I was hoping someone could verify if this is the correct way to answer this problem:

Let $\mathbb{R^{2}}$ have the standard dot product. Classify the following pair of vectors as (i) basis, (ii) orthogonal basis and/or, (iii) orthonormal basis:

$$ \vec{v_{1}} = \begin{bmatrix} -1 \\ 2 \end{bmatrix} \quad \vec{v_{2}} = \begin{bmatrix} 2 \\ 1 \end{bmatrix} $$

The way I did it was:

$$ \textbf{Basis:} \qquad \text{rref}\left( \begin{bmatrix} -1 & 2 \\ 2 & 1 \end{bmatrix} \right) \,\,=\,\, \begin{bmatrix} 1 & 0 \\ 0 & 1 \end{bmatrix} \quad \checkmark \\ \textbf{Orthogonal Basis:} \qquad \vec{v_{1}} \cdot \vec{v_{2}} \,\,=\,\, \begin{bmatrix} -1 \\ 2 \end{bmatrix} \cdot \begin{bmatrix} 2 \\ 1 \end{bmatrix} \,\,=\,\, 0 \quad \checkmark \\ \textbf{Orthonormal Basis:} \qquad \Vert\vec{v_{1}}\Vert \,\,=\,\,\sqrt{5} \qquad \Vert\vec{v_{2}}\Vert \,\,=\,\, \sqrt{5} \qquad \textbf{X} $$

so this pair of vectors is classified as an $\boxed{\text{orthogonal basis}}$

I know that the final answer is correct from the back of the book that I got this problem from, but if I didn't get the solution the right way I would like to know where I went wrong.

Thank you in advanced


1 Answer 1


Your answer is correct. Just note that in order for a set to form a basis, it must be linearly independent, and span the given space. It is easy to see in this example, but in further problems, you may need to verify manually.

  • $\begingroup$ Okay, my textbook is pretty vague so I followed PatrickJMT's video on Finding a Basis for a Set of Vectors (youtube.com/watch?v=0utd-Noc_Fs ) and he simply augments the set of vectors and puts it into reduced row echelon form. What I took away from the video is that if the rref of the set of matrices is the identity matrix then the set forms a basis on the vector space, if not only the pivot columns of the original matrix form a basis. $\endgroup$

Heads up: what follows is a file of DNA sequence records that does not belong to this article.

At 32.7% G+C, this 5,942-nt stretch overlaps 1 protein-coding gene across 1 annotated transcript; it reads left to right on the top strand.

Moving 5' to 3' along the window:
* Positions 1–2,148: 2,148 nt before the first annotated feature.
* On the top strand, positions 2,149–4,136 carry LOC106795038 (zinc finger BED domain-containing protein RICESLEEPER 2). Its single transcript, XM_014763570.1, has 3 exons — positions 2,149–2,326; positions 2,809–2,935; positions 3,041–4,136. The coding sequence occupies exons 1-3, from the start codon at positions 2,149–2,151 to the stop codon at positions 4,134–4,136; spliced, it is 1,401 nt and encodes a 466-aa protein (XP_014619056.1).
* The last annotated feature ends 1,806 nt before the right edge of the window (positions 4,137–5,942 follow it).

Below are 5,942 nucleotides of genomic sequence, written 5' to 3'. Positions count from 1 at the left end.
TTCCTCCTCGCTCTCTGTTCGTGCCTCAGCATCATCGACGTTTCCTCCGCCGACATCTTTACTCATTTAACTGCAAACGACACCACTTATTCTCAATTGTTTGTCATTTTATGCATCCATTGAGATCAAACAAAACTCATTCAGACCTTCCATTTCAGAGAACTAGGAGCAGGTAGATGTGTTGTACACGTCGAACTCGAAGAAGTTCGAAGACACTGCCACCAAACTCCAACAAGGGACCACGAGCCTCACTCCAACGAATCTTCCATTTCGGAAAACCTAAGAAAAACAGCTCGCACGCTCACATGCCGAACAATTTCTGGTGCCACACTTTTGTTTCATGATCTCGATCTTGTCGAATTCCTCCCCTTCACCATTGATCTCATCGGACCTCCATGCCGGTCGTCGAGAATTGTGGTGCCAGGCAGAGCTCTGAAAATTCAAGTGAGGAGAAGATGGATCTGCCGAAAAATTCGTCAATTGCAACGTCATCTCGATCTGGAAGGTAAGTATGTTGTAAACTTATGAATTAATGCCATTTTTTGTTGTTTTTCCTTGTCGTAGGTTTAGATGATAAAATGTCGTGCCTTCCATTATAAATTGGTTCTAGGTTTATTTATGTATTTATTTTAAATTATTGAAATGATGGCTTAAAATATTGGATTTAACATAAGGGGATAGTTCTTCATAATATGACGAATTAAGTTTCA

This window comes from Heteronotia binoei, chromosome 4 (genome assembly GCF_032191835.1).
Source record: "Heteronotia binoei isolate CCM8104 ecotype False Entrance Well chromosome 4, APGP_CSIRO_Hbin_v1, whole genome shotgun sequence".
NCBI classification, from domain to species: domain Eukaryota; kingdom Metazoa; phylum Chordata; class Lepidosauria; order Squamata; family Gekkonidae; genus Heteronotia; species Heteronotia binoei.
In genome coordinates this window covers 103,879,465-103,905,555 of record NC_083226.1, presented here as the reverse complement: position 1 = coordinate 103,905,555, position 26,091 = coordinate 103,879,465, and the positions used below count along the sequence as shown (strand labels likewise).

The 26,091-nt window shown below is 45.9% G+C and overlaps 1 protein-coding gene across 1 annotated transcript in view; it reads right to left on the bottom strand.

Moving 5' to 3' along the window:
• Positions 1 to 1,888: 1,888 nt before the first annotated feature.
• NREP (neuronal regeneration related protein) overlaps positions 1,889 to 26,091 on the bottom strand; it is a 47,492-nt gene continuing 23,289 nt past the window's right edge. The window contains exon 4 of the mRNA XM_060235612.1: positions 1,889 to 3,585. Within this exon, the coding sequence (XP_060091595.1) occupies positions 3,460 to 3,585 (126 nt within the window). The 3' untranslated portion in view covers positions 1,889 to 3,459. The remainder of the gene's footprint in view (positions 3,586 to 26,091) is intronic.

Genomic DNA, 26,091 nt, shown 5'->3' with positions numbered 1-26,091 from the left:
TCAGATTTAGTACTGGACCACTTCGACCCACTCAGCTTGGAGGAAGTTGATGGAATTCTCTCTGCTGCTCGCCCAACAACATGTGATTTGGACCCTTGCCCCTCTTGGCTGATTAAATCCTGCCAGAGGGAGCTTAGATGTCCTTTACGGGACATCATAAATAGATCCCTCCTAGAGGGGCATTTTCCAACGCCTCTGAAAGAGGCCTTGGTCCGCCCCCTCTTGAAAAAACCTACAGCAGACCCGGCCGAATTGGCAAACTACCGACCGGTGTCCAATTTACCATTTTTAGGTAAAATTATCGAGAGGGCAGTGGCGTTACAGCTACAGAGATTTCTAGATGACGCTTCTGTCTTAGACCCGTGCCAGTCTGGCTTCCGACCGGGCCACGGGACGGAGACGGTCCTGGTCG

– user227915
    Commented Apr 1, 2015 at 5:37
  • $\begingroup$ Yes, take the columns from the original matrix corresponding to the pivot columns to form a basis. $\endgroup$
    – MathMajor
    Commented Apr 1, 2015 at 5:41
  • $\begingroup$ Also, for technical purposes should I say $\vec{v_{1}}^{T} \cdot \vec{v_{2}}$ for the orthogonal basis? $\endgroup$
    – user227915
    Commented Apr 1, 2015 at 5:52
  • $\begingroup$ No, is there a reason for this? Note that $\vec v_2^T \vec v_1$ is the matrix with one entry, $\vec v_1 \cdot \vec v_2$. $\endgroup$
    – MathMajor
    Commented Apr 1, 2015 at 6:08
  • $\begingroup$ I was concerned about the "legality" of multiplying a $2 \times 1$ matrix with another $2 \times 1$ matrix. Maybe I am just confusing the dot product with matrix multiplication. $\endgroup$
    – user227915
    Commented Apr 1, 2015 at 7:31

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